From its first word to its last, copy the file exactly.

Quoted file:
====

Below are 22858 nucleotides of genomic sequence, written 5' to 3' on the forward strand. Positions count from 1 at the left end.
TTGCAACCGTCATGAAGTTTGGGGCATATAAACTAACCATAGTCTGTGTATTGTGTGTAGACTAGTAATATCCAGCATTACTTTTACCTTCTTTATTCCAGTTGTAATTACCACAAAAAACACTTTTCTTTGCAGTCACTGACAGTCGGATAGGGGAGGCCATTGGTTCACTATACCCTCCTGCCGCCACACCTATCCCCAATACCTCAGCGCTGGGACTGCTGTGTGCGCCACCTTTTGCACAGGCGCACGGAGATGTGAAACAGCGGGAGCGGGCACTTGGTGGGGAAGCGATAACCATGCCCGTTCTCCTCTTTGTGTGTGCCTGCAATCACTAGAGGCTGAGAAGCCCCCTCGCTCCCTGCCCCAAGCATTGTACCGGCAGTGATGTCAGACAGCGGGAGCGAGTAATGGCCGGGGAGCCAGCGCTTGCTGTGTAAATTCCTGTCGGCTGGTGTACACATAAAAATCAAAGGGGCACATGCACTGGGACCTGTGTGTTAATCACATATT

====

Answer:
Below are 22858 nucleotides of genomic sequence, written 5' to 3' on the forward strand. Positions count from 1 at the left end.
TTGCAACCGTCATGAAGTTTGGGGCATATAAACTAACCATAGTCTGTGTATTGTGTGTAGACTAGTAATATCCAGCATTACTTTTACCTTCTTTATTCCAGTTGTAATTACCACAAAAAACACTTTTCTTTGCAGTCACTGACAGTCGGATAGGGGAGGCCATTGGTTCACTATACCCTCCTGCCGCCACACCTATCCCCAATACCTCAGCGCTGGGACTGCTGTGTGCGCCACCTTTTGCACAGGCGCACGGAGATGTGAAACAGCGGGAGCGGGCACTTGGTGGGGAAGCGATAACCATGCCCGTTCTCCTCTTTGTGTGTGCCTGCAATCACTAGAGGCTGAGAAGCCCCCTCGCTCCCTGCCCCAAGCATTGTACCGGCAGTGATGTCAGACAGCGGGAGCGAGTAATGGCCGGGGAGCCAGCGCTTGCTGTGTAAATTCCTGTCGGCTGGTGTACACATAAAAATCAAAGGGGCACATGCACTGGGACCTGTGTGTTAATCACATATT